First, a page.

This would be okay if you could avoid separation, but if you can't your child might be confused as he or she wouldn't know when to expect what.
Try to keep up the good spirit and tell your child that you are leaving and then go with a quick, undramatic departure.
Eventually (even though it may take quite a while), your child will realize that you always return.
Show understanding and acceptance by letting your child know that you appreciate their feelings.
As parents, we already have an understanding of all these concepts that our children are still trying to grasp, so it may be easy for us to trivialize or minimize the situation.
By telling our child to 'stop being silly' or threatening punishment, we are actually communicating that what our child is experiencing is invalid.
In essence, a parent that does this is actually teaching a child to push aside or ignore his feelings and responses and to behave in a socially acceptable manner – or at least in a manner acceptable to the parent or caregiver.
In this way, a child may learn behavior that pleases the adults in his life, but never really overcomes the fear and anxiety because he has not been given permission to fully express, explore and thereby develop.
While it is unfortunate for a child to be threatened with negative consequences, it's also unfortunate to be bribed as a way of buying oneself out of dealing with the distress.
Bribing is tempting but is in fact just masking the issue and, again, sends the message that what the child is experiencing should be ignored in favor of expected behavior.
Separation anxiety is part of the maturing process and will not go away just because we ignore it or choose to mask it with bribes and punishments.
The best thing we can do for our child is to be open and accepting and relate to him or her with unconditional love. Listen to your child, be honest about what is going to happen, and follow through with your promises by returning when you say you will.
Distracting a child with a toy or activity while whispering to the babysitter or caregiver that you will sneak out so the child doesn't notice is very tempting but perhaps not the optimal way to go!
It is in fact quite a common practice and is usually done on the assumption that once a child's attention is focused elsewhere he or she will not care about the absence of the parent.
In some cases it might work. However, it might also enhance your child's sense of insecurity.
It is fine to settle your child into an activity before you leave, and make sure that he or she is comfortable and happy, but seriously consider not departing without his or her knowing it.
If you simply sneak away, your child may become confused or distressed when they discover that you are gone.
This will most likely make the separation even more difficult the next time as your child may be afraid that that you could leave at any point he or she just turns his or her head away from you.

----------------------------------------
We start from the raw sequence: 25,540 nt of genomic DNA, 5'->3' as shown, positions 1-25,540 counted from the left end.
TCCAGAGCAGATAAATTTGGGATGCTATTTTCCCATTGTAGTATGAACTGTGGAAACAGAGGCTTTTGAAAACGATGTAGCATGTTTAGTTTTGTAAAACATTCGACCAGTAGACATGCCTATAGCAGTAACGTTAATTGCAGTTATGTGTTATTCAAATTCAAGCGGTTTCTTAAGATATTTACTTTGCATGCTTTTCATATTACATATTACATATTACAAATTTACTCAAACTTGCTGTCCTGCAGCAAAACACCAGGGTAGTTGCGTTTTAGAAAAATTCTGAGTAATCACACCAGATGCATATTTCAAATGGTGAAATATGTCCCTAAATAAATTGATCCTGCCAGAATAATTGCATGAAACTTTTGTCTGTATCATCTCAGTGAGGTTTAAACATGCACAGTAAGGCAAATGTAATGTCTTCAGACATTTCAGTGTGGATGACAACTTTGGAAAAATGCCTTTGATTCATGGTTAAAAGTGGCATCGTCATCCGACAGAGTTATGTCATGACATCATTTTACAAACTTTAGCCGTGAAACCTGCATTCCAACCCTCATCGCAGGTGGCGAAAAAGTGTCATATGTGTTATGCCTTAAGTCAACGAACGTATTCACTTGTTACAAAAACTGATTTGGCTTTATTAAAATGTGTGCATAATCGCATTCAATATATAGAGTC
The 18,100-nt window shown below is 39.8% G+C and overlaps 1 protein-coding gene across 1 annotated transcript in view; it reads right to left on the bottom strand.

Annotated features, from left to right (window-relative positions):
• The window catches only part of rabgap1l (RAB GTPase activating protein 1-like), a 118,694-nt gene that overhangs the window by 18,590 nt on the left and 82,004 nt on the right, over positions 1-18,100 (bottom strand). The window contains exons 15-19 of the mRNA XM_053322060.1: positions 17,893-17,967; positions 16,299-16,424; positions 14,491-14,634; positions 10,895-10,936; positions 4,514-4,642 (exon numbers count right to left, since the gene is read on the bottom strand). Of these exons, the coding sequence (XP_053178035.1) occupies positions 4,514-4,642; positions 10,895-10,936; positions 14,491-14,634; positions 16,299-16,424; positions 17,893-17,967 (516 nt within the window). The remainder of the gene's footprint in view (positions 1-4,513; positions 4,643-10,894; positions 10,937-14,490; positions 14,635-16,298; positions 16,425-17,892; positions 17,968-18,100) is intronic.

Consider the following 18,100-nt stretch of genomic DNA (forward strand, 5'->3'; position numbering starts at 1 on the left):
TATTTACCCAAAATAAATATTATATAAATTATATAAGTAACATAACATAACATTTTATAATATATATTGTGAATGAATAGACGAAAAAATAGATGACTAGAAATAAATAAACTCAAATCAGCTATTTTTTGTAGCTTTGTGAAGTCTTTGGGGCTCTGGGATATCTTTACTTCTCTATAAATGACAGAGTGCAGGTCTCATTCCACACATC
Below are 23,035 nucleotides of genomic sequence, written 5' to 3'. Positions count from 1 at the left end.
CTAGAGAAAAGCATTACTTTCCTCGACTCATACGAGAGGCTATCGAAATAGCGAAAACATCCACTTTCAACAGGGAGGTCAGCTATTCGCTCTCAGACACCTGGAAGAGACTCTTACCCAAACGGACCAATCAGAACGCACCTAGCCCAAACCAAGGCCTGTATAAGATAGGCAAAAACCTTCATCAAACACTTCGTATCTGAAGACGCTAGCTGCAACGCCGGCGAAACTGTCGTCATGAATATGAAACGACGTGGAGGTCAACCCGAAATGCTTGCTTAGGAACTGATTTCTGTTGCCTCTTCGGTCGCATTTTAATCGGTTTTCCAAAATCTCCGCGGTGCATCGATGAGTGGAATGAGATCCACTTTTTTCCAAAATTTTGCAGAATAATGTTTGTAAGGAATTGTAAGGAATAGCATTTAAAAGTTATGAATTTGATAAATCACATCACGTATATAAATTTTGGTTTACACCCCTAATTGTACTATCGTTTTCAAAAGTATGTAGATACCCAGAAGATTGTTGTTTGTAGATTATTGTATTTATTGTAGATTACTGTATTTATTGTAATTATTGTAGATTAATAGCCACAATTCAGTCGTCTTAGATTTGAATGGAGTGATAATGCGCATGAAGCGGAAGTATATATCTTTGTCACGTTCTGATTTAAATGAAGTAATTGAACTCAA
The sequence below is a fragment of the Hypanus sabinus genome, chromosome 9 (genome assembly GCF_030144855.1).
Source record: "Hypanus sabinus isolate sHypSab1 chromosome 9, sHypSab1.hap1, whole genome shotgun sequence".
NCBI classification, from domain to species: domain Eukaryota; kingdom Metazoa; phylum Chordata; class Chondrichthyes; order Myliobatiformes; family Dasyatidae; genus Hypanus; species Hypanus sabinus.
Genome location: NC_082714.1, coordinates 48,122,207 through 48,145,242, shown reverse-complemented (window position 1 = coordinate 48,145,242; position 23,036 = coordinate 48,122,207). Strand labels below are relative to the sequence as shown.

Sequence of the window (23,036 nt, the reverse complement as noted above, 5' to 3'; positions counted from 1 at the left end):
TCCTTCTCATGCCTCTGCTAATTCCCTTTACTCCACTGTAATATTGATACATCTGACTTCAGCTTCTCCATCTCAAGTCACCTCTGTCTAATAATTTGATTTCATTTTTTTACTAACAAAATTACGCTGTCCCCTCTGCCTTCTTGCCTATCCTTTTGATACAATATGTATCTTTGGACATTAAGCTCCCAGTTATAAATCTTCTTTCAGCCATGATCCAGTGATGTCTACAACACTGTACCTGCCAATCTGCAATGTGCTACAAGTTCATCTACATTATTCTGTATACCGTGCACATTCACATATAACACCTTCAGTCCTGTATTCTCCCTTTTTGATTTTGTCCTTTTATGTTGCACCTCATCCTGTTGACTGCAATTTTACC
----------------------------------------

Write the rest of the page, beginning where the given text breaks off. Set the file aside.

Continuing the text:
A child shows distress at separation because he or she feels that security and identity is tied to the parent.
However, if your child sees that you are calm and that you don't possess the same fears, it will subconsciously help your child understand that there is no danger.
However, if you seem concerned or worried, your child may become unsure of the situation himself or herself.
On the positive side, if you display a positive attitude it may help show your child that there is no reason to be afraid.
This does not mean that the child's 'negative' feelings should be ignored or belittled (feelings are never 'wrong' as they are derived from our perceptions of situations).
Just meet the feelings with unconditional support and accept them with a reassuring attitude.
If your child has been away from you all day, she will have a need to spend time with you.
I know many of us are busy as we have to cook and take care of many things that we couldn't while being at work.
However, mentally consider late afternoon and evening time, time for your child.
Perhaps this is easier if you keep dinner simple or postpone that load of laundry.
Spend time cuddling, reading, or singing, so that your child is relaxed and calm, and feels nurtured and connected before he or she has to settle into bed.
If your child's anxiety becomes very severe or goes beyond what you feel is healthy for this stage of development, then you may wish to seek professional consultation.
Although it is rare, some children do have extreme difficulty with separation that actually interferes with normal activities and may include panic or unfounded fear that parents may suffer some harm while away from the child.
If your child is consistently experiencing terrible nightmares, sleep problems, headaches, stomach aches, sudden bed wetting, or persistent nausea, do consider making an appointment with your doctor or health practitioner.
Your Positive Parenting Ally,
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Psychology Attachment Behavior; Find out When to Expect the Constant Clinging or the Letting Go of Mom's Skirt!
Attachment Theory is Good Basic Knowledge ... But Misses Out on Individual Infant Temperaments!
The Four Infant Attachment Styles: Straight to the Point, Quick Understanding!
Secure or Insecure Attachment in Infancy ... Largely Shapes Who We Are Today!
John Bowlby: The Father of Attachment Theory
Mary Ainsworth: The Refiner of Attachment Theory
Deep Insights into the Essence Dr Sears' Attachment Parenting along with a Fascinating Historical View on the Slow Rising Consciousness of Attachment Parenting
A High Need Baby: A Strong Personality Is Great, But Where's the Off Button?
Baby Separation Anxiety The More Your Baby Clings, the More You Let Him! 10 Tips to Ease Baby Separation Anxiety
Facts and Fiction about the Controversial Ferber Method along with a Discussion of Its Potential Long Term Consequences